Yet, the value of video is never debated, because "seeing is believing" - 80% of the content we ingest is video now! But did you know: your campaign is 5x more likely to convert when your message is edified with a voice over? Humans are sensory, and the power of listening is often underrated. So, no, voice over is not too expensive - mistakes & omission of valuable pieces of your production / time ARE the MOST expensive! 

Besides, I (and my reps) have and can work with most budgets within reason.

* You could pay for an AI voice, to which I say, well at least its something. At least you didn't put out a text only ad or something with just music (both often forgettable). One could argue that AI voice will replace human voice in 10 - 15 years - and yet, that's a conversation for tomorrow. As it stands today, AI voice is fascinating for its potential, but the available options are still largely robotic, lifeless, and lacking nuance. (Here's a random AI company proving my point - they mention a bunch about human connection, and yet... want you to hire their robot. Weird) Directing pro voice talent will GIVE your project life and nuance that will connect with your audience!

You can also direct someone in way less time than it takes you to manipulate the beep bop boop of it all and have it sound better.

Here's my point: Why wouldn't you hire a trusted, proven voice for your brand? With a lifelong career as an entertainer, ten years as a voice actor, several years as a producer of content, events, and more, even a few years in social media marketing, and 10 years as a full time voice over professional? 

I know what you need, how to do it, and what to do when challenges arise. You don't know what you don't

know - but I probably do! 


And I do not take being a master collaborator and top notch problem solver lightly.

Let's get to work! 

Home Studio Specs

Home Studio Specs & More

1. Microphones - Sennheiser MKH416 (primary), Neumann U87, Neumann TLM103, and more.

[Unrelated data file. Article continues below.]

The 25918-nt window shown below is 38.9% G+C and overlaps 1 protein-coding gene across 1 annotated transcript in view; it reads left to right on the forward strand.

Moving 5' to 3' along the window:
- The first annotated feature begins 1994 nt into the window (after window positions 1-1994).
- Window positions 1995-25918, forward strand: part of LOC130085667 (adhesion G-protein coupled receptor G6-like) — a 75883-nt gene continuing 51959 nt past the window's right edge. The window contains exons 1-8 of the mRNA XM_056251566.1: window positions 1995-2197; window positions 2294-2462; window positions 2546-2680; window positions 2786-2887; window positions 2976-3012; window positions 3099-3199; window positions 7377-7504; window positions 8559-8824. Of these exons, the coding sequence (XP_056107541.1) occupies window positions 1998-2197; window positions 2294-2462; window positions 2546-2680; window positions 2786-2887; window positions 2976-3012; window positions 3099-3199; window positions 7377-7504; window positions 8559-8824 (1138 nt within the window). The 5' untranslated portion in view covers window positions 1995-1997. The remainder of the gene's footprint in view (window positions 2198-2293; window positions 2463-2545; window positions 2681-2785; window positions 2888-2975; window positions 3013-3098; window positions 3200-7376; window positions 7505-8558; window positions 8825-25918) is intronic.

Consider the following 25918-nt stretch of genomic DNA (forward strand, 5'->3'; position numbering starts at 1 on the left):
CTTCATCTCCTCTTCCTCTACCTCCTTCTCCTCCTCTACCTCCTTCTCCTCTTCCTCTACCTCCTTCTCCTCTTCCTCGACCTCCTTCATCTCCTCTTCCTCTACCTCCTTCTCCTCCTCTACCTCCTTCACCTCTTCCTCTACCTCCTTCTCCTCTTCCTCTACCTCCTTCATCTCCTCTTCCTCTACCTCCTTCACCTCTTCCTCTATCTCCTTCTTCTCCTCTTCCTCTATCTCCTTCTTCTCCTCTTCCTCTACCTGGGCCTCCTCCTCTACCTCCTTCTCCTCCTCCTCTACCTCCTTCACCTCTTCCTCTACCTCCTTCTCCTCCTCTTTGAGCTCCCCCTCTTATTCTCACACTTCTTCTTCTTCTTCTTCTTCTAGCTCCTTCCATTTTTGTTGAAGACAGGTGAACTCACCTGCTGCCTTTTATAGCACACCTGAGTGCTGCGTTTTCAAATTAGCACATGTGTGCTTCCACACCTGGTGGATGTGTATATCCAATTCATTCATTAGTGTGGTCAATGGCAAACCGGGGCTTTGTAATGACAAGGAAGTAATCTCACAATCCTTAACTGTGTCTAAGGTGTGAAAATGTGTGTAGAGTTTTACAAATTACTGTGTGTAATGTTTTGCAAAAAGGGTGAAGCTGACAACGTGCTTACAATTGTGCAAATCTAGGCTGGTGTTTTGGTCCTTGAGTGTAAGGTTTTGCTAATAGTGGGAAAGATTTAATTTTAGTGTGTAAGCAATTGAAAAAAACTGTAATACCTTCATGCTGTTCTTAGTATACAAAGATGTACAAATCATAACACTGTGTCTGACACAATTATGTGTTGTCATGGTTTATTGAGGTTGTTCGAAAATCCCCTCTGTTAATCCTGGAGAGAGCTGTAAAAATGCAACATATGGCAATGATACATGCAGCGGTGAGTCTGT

2. Audio Interface/Equipment - Antelope Audio Orion Studio (primary), Apogee One (if mobile), ART Studio V3 Tube Pre w/ PC, Yamaha HS8 monitors, beyerdynamic dt770 Pro/Sony MD7506/Beats Solo HD/and more

3. Audio Software - Audacity (preferred), access to other DAWs (Fl Studio, etc.)

4. Booth/space treatment - Dedicated room/home studio, Floor rug with insulation, thick curtains (2 layers both windows), Indow Noise Blocking Inserts, moderate treatment to room - Booth from CompleteISOBooth with monitor, Audimute Vinyl Sheet, thick noise isolation panels, and regular foam sound dampening panels) - huge bass traps (ceiling/floor), in booth

5. Remote connecting programs - Source Connect, ipDTL, ISDN, Zoom - FTP and Dropbox for file transfer

6. Camera equipment - 

- Logitech c615 & Lumina webcam

- Sony FX30  & Sony A7IV

- DJI Ronin/Zhiyun Gimbal Stabilizer 

- Full Prime Lens (AF) Kit - 24mm, 50mm, 85mm lenses, and more

- Sigma MC-11 adapter (E Mount to Canon EF)

- Full Apeture Light Storm and Amaran Lighting Kits (120D, 300x, etc.) 

- Lights, sound, etc. available. Full filmmaking kits - request the list for my full kit here. 

GVAA RATE GUIDE (an industry standard guide for rates)

Please note: The GVAA rate guide exists as a starting point to conversations 

between voice talent and producers, especially for talent who work

full-time (like myself). These rates are not set in stone, but are a 

viable alternative when discussing various voice over work, when 

Union is not an option.


Being open to a simple & honest conversation with prospective 

talent about budget will also ensure that you get the best voices possible.